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Put some respect on cadiaN’s name

With Heroic winning an arena event, even if it was the Pinnacle Cup, it’s time we start putting some respect on Casper “cadiaN” Møller’s name.

The outspoken IGL and AWPer of the Danish team, cadiaN’s journey to the top of his nation’s CSGO rankings has been a long and arduous one, and it deserves more recognition than the abundance of fans in his home country will give it.

Once languishing in the depths of the NA region, cadiaN’s rise has been slow and steady and seen him captain to a host of stars from Hunter “SicK” Mims to Martin “stavn” Lund.

As his compatriot Finn “karrigan” Andersen gets his praises for his more attractive redemption arc, I want to shine the light cadiaN’s way.

Why? Because I like him. And you should too.


A Danish Rogue

Once the home of European outcasts such as the man himself and now handsome analyst Mathieu “Maniac” Quiquerez, Rogue decided to switch to an NA team in mid-July 2017. 

CadiaN wasn’t a part of this initial NA roster, although his inclusion came just months later as Matthew “Wardell” Yu ended his stay at the team after only a week, rejoining Ghost Gaming. 

At the time, this may not have seemed too prosperous for the cadiaN. Denmark’s original hated player, cadiaN’s options were limited in his home country. Karrigan and Lukas “gla1ve” Rossander were settled into their tenures on FaZe and Astralis, and Denmark’s next best at the time in North were helmed by Mathias “MSL” Lauridsen.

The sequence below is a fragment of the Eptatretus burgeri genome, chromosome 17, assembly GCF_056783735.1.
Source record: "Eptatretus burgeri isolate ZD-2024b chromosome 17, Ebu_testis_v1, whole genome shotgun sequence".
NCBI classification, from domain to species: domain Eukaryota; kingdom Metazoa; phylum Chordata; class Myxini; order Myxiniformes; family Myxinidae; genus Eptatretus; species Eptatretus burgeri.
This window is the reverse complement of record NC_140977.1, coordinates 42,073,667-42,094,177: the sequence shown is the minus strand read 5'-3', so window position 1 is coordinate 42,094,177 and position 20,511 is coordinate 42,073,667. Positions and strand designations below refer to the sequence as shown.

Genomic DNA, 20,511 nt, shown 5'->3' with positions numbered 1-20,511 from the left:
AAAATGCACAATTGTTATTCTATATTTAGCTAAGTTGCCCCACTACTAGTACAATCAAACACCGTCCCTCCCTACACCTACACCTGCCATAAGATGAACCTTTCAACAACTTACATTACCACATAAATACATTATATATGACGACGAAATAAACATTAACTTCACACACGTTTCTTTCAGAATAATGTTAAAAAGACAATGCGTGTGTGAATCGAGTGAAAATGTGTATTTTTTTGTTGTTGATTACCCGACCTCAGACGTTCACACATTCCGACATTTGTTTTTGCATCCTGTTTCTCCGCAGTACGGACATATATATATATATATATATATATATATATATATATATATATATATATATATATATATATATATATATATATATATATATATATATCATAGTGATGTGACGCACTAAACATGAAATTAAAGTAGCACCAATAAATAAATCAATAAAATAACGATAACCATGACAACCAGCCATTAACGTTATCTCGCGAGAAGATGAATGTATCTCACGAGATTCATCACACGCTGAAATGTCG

They weren’t a bad option. Reinvention in NA is something even karrigan had to do at one stage in his career, so it seems fitting that the region was also the start of cadiaN’s.


Rogue was an ambitious organization and soon acquired SicK, a player who arguably never got a real crack at NA CSGO. Not long after came Ricky “Rickeh” Mulholland, with the Aussie rounding the team that would help Rogue and cadiaN to their best achievement as a roster.

As the FACEIT Major 2018 rolled around, Rogue were one of the steady risers in the NA region. Ghost was arguably better, but their IGL Joshua “steel” Nissan being banned from valve-sponsored events for match-fixing would be their scourge at the Americas Minor Closed Qualifier.

Rogue finished in third, behind a Complexity team that would go on to make Quarter Finals at the event and an NRG team already considered one of the best in the region. 

They were fortunate to dodge NRG at the Americas Minor, finishing second as eUnited knocked out their counterparts.


CadiaN had done it. He’d built a team with a young star, a washed-up Aussie, and an even more washed-up American in Spencer “hiko” Martin, and he had taken them to a Major. Now all that was left was not to embarrass themselves at the real thing.

Spoiler alert: they didn’t. Rogue didn’t progress from the Challengers stage, it would’ve been a tough ask with the rest of the field, but they did win a game: their opener against Space Soldiers.

Their treat for winning? Astralis. The best team in the world, the team that was about to win the first of their threepeat at that event. Losing 16-13 on Inferno was an impressive result, especially against the team who were at the time redefining utility usage forever, on CSGO’s most utility-heavy map.

They followed this up with a 16-4 loss to Team Spirit, which isn’t what you want to see. But hey, CIS teams at Majors or what?